My views on the death penalty changed shortly after the outrageous decision in Kennedy v. Louisiana (2008). In that case, the Supreme Court deprived states of the option of ever executing someone for rape — even the child rapist who tortured without actually killing the victim. Together with Roe, the blanket banning of executions for rape meant that when a rape resulted in a pregnancy, three things were certain: 1) The rape victim had a right to an abortion. 2) The rapist retained his right to life. 3) The baby had no rights.
Some have said that killing the “rapist’s baby” is justified in order to help the rape victim forget about the tragic circumstances of the rape. But, of course, she will never forget. So I say we should execute the rapist instead. You can call me extreme but you cannot call me inconsistent. I have never knowingly supported the intentional killing of an innocent human being.
My transition to support of the death penalty has also been aided by the realization that accusations of “institutional racism” in the death penalty are patently false. Since the death penalty was reinstated in 1977, most of those executed have been white. Yet blacks commit most homicides. Now I am committed to eradicating abortion, which kills far more blacks than the death penalty — and does so disproportionately. My commitment to racial fairness remains steadfast. But it has been refocused to remain consistent with facts, rather than visions.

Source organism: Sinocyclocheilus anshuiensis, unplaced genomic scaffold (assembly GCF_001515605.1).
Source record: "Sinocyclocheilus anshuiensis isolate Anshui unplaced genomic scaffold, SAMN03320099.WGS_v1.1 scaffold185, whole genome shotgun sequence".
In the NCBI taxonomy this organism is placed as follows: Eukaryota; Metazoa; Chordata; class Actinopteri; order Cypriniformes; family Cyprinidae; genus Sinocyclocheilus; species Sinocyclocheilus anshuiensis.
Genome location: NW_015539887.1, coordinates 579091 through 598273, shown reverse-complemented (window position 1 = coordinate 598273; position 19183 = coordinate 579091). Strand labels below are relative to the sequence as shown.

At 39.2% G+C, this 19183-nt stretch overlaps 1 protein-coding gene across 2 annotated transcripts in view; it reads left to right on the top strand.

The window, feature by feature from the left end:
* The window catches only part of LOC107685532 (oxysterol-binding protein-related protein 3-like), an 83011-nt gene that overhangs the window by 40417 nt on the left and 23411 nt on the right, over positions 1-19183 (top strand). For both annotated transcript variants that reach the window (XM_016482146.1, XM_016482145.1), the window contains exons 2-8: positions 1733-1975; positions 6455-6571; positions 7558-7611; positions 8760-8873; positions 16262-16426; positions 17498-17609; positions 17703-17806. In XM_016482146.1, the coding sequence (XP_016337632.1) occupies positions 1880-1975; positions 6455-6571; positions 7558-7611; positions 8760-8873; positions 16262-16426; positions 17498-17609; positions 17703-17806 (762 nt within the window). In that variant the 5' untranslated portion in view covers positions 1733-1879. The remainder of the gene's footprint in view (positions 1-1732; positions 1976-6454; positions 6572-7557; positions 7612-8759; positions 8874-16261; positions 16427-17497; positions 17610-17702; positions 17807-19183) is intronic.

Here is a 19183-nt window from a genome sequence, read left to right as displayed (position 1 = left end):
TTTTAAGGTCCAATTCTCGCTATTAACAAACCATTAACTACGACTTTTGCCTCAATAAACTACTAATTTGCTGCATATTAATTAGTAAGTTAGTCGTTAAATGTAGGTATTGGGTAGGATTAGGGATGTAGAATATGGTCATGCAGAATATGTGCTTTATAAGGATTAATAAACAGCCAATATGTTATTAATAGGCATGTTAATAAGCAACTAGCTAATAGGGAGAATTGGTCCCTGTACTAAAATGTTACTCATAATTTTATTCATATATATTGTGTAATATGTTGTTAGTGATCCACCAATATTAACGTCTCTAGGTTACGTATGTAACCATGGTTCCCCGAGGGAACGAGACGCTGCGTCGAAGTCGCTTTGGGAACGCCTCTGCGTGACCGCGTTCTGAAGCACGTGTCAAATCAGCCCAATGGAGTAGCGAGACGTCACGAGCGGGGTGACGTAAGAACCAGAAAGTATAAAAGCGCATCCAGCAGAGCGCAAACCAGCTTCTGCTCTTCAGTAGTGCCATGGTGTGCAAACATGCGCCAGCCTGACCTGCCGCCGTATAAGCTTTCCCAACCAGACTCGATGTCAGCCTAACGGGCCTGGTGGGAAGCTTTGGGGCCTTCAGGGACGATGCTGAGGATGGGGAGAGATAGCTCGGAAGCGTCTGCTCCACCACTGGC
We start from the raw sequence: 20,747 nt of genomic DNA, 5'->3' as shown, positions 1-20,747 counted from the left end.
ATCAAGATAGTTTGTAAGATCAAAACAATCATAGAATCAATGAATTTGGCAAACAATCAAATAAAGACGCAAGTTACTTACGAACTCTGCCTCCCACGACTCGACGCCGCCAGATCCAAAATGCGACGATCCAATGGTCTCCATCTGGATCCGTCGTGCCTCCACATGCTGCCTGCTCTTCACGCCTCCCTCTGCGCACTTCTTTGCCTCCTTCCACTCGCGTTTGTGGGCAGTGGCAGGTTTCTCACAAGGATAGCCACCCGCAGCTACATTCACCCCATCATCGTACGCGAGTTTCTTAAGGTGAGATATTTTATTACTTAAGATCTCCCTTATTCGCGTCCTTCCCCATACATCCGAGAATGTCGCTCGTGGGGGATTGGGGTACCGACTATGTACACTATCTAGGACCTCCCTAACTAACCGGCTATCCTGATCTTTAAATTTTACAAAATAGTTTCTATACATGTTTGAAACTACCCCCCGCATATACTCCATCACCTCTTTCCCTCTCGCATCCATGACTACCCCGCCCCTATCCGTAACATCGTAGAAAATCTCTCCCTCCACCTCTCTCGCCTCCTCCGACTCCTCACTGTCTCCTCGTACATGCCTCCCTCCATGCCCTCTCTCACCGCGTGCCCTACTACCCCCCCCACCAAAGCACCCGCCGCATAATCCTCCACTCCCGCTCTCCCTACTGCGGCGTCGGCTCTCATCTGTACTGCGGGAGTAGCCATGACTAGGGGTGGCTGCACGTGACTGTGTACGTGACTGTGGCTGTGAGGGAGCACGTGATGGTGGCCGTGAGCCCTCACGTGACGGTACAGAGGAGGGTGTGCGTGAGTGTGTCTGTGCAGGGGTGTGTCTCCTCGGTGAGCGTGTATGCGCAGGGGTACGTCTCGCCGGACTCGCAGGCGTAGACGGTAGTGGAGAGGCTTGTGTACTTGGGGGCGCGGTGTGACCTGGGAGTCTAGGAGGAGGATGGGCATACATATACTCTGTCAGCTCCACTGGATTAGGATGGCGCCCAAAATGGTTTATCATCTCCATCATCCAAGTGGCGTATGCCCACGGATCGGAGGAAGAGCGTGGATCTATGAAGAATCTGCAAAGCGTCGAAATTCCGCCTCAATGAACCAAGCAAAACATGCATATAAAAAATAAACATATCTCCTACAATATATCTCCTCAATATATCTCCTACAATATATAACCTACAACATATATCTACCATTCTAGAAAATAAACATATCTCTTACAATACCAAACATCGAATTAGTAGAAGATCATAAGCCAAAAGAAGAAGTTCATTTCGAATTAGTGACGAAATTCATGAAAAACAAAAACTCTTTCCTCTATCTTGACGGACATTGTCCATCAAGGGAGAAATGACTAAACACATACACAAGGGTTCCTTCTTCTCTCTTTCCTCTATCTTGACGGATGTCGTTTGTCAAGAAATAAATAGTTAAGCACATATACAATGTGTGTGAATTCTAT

Of course, the fact that I have remained consistent over the years is really not the point. In fact, it does not matter at all. What matters in the abortion debate is whether the unborn is a human being, not whether I am a consistent being. If I really were inconsistent in my views on abortion and capital punishment, the unborn would still be human. The pro-choicer would be making no relevant observation by saying I was inconsistent. He would simply be making an ad hominem attack — on par with saying that I am fat or stupid or ugly.
But suppose pro-choicers convinced me that I was being inconsistent and I subsequently changed my views causing them to reclassify me as consistent. Would pro-choicers then reclassify the unborn as human? Of course they wouldn’t. The scientific status of the unborn is not contingent on the moral status of the born. Every pro-choicer knows this. That is why he will always find another opinion he wishes you to adopt in order to prove your consistency — all the while ignoring the unborn child’s humanity.
Some pro-life leaders such as Russell Moore fail to grasp this reality. Thus, their message becomes diluted in an effort to impress progressives with their “consistency.” But Scott Klusendorf gets it right when says we have to “keep the main thing, the main thing.”
The main thing is that abortion is wrong because it intentionally kills an innocent human being. After abortion is abolished, survivors can resume their tired debate over who is more consistent and therefore morally superior.